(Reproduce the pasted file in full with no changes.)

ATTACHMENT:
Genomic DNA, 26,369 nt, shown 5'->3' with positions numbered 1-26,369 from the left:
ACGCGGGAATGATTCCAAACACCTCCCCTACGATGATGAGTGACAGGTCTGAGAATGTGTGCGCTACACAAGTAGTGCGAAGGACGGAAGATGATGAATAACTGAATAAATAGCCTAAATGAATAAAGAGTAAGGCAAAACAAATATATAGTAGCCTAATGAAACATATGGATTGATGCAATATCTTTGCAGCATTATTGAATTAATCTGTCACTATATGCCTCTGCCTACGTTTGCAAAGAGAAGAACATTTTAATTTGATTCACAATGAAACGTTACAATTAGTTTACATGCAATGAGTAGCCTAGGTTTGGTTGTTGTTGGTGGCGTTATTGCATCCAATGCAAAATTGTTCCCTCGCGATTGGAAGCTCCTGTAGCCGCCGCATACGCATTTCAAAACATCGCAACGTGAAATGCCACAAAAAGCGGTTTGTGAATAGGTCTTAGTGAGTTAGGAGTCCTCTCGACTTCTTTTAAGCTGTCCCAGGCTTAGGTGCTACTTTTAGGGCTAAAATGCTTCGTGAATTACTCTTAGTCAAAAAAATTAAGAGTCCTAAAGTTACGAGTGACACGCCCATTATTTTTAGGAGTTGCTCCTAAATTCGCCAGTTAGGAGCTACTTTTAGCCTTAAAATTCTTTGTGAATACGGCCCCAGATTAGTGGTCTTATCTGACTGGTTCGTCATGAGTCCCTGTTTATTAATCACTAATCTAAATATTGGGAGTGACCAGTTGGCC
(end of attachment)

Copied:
Genomic DNA, 26,369 nt, shown 5'->3' with positions numbered 1-26,369 from the left:
ACGCGGGAATGATTCCAAACACCTCCCCTACGATGATGAGTGACAGGTCTGAGAATGTGTGCGCTACACAAGTAGTGCGAAGGACGGAAGATGATGAATAACTGAATAAATAGCCTAAATGAATAAAGAGTAAGGCAAAACAAATATATAGTAGCCTAATGAAACATATGGATTGATGCAATATCTTTGCAGCATTATTGAATTAATCTGTCACTATATGCCTCTGCCTACGTTTGCAAAGAGAAGAACATTTTAATTTGATTCACAATGAAACGTTACAATTAGTTTACATGCAATGAGTAGCCTAGGTTTGGTTGTTGTTGGTGGCGTTATTGCATCCAATGCAAAATTGTTCCCTCGCGATTGGAAGCTCCTGTAGCCGCCGCATACGCATTTCAAAACATCGCAACGTGAAATGCCACAAAAAGCGGTTTGTGAATAGGTCTTAGTGAGTTAGGAGTCCTCTCGACTTCTTTTAAGCTGTCCCAGGCTTAGGTGCTACTTTTAGGGCTAAAATGCTTCGTGAATTACTCTTAGTCAAAAAAATTAAGAGTCCTAAAGTTACGAGTGACACGCCCATTATTTTTAGGAGTTGCTCCTAAATTCGCCAGTTAGGAGCTACTTTTAGCCTTAAAATTCTTTGTGAATACGGCCCCAGATTAGTGGTCTTATCTGACTGGTTCGTCATGAGTCCCTGTTTATTAATCACTAATCTAAATATTGGGAGTGACCAGTTGGCC